He recently had problems breathing when bitten by mosquitoes having used antihistamine and hydrocortisone whilst being on antibiotics for an ear infection - just too much medicine interaction or the start of an anaphylactic type reaction?

Thanks in advance x

scrappydappydoo Fri 22-Jul-11 21:45:11

This thread is making me itch.
I have two dds (aged 5 and 3) who are terrified of buzzy flying things - everything that flys is deemed a 'bee' accompanied with lots of screaming. It gets very tiresome. The situation has not been helped by dd2 being stung by a wasp last summer.
We are going camping in August and I'm dreading it - any tips for keeping them away - does a jam jar really work?

mybrainsthinkingfuckyou Fri 22-Jul-11 21:45:48

Me again. i too had heard that the army used avon so soft range as opposed to avon repellent - cannot find the link but believe it was in Scotland.
Bought some for my stepdad - had no discernible effect as a deterrent.

Is there any truth in it/anyone can confirm from personal exp as opposed to hearsay or is it an urban myth/Has it been debunked?


ViolaTricolor Fri 22-Jul-11 22:28:04

Thanks helly, it wasn't either of those (and I've seen both before). It was definitely like the picture I linked to, the colouring is really distinctive. My DP and I were both quite freaked out because neither of us had seen anything like it before confused.

pseudonomic Sat 23-Jul-11 00:23:46

Can I just say I am moving house to get away from wasps. I live in a thatched cottage and so far this year I've had 12 nests cleared and it's only July. We had hornets attacking wasps a few weeks ago and cannot enter or exit the house by the front door because they seem to adore this area of the garden.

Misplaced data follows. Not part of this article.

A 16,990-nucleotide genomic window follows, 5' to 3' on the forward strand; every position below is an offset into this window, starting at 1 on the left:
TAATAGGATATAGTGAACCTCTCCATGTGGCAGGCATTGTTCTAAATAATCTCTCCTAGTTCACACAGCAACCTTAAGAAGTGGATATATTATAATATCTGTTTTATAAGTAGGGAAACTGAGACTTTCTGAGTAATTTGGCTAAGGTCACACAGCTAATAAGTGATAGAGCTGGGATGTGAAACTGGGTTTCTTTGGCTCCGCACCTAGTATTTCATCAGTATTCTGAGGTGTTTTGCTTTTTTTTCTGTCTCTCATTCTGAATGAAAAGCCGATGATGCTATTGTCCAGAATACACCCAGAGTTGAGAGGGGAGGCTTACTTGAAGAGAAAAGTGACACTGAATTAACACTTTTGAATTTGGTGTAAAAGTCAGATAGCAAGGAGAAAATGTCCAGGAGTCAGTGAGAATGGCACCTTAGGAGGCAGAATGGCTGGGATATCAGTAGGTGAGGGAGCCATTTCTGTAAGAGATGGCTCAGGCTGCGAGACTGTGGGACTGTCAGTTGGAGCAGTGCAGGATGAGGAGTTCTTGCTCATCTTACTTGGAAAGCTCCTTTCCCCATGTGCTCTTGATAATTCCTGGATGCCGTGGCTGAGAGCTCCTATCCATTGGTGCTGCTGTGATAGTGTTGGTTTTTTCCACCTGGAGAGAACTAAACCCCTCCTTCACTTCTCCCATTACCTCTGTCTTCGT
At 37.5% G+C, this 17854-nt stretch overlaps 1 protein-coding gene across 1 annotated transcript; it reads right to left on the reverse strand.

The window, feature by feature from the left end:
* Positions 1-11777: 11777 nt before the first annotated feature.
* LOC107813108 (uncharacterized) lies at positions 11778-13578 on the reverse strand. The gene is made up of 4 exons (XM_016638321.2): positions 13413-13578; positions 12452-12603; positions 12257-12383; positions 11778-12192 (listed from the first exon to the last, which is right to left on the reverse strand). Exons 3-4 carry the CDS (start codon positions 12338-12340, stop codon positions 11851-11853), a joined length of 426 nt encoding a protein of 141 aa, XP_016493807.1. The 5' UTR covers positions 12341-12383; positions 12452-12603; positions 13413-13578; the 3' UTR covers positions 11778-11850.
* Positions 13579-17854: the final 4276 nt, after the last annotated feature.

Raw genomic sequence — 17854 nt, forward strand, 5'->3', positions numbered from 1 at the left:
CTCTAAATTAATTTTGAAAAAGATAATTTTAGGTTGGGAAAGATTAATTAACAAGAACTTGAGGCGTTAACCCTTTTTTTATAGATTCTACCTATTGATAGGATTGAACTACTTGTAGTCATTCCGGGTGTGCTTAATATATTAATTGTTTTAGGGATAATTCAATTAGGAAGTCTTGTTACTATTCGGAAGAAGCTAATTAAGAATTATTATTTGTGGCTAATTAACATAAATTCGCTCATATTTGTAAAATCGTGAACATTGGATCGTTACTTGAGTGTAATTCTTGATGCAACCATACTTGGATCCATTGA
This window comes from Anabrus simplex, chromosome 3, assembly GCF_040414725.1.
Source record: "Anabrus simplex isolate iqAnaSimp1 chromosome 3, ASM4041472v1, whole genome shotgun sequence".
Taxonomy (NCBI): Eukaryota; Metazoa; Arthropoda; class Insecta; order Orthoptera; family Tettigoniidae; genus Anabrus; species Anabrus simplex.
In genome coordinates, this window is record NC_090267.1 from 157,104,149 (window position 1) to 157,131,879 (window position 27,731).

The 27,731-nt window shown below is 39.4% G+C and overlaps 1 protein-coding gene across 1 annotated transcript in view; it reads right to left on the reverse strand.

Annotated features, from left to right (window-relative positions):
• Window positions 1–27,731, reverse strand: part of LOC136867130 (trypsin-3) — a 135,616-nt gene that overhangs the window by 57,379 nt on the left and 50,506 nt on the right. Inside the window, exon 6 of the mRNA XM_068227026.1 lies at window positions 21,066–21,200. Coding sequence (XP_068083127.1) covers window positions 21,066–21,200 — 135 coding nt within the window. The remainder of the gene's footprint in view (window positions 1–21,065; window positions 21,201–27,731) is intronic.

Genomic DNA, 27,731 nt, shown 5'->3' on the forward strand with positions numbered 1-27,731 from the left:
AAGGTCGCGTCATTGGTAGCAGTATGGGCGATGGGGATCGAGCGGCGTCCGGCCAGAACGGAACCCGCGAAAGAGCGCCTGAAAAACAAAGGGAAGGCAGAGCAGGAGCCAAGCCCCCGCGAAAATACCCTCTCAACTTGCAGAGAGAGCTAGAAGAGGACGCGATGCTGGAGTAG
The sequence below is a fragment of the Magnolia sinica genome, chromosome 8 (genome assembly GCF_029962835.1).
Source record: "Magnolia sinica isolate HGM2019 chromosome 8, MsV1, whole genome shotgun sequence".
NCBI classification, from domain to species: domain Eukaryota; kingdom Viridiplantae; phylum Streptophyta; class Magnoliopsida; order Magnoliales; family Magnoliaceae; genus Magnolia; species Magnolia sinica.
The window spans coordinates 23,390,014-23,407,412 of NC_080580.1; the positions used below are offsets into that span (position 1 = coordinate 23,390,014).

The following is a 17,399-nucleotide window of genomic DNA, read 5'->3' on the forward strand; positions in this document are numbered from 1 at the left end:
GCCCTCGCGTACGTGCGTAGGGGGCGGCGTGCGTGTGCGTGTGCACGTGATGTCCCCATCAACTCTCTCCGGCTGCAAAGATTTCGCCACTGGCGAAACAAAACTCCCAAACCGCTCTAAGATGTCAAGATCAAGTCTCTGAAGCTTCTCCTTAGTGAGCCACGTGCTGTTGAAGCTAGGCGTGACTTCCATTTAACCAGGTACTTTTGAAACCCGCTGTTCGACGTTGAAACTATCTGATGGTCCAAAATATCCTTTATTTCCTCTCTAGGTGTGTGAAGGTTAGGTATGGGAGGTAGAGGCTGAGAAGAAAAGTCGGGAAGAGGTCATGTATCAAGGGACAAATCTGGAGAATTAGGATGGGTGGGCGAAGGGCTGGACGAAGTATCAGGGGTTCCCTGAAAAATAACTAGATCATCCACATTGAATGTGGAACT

God I hate them.

Why can't rentokil just kill all the blinking wasps once and for all. If we all chipped in could you not just nuke them or something? They just keep coming back. It's the insect equivalent of herpes hmm

corblimeymadam Sat 23-Jul-11 13:32:46

Message withdrawn at poster's request.

Spoo Sat 23-Jul-11 14:55:18

my husband had a wasp sting some 7 years ago around his eye which then swelled up quite badly (first time it ever had happened). He ended up at A and E and had an injection but the swelling was there for a few days. Last week he got stung on his arm by a wasp whilst out running. His arm was swollen for a few days but he managed it through antihistamines that we had in the house. We have heard that as you get older your reactions can get more severe and could lead to anaphylactic shock. Is this correct? If so does my DH need to get an epee pen or something?

PrettyCandles Sat 23-Jul-11 17:12:04

Spider bites are completely different to mosquito bites.

(Warning: this is going to be gruesomely TMI)

Mosquito bites will have a red pinprick at the bite site, with swelling around it. If it is large, hard, and white or bruised-looking, then you are probably having an allergic reaction and need antihistamines. IME it is best to take a-hs as soon as or even before you are bitten, as they are far more effective before the swelling and itching get really bad. If the bite site gets infected you get a small yellow blister and a tight shiney red ring immediately around it.

(This is the gruesome bit) Spider bites are quite different. They start off looking like a regular bite, itchy but without the immediate area swelling, though the whole limb may swell and ache. A blister develops, which grows and spreads. Eventually the blister bursts and the flesh inside has died and comes away in lumps, layer after layer. You get an ulcer which takes a long time to heal and is very vulnerable to infection.

Humans tend to be allergic in varying degrees to the anti-coagulant that mozzies inject with their bites. Spider venom is tissue-dissolving, and humans don't tend to be allergic to it.

BTW although most spiders are venomous, very few British spiders can actually bite humans. Their mouthparts are the wrong shape.

One got me last year. British GP did not know what it was. South African friends recognised it at once.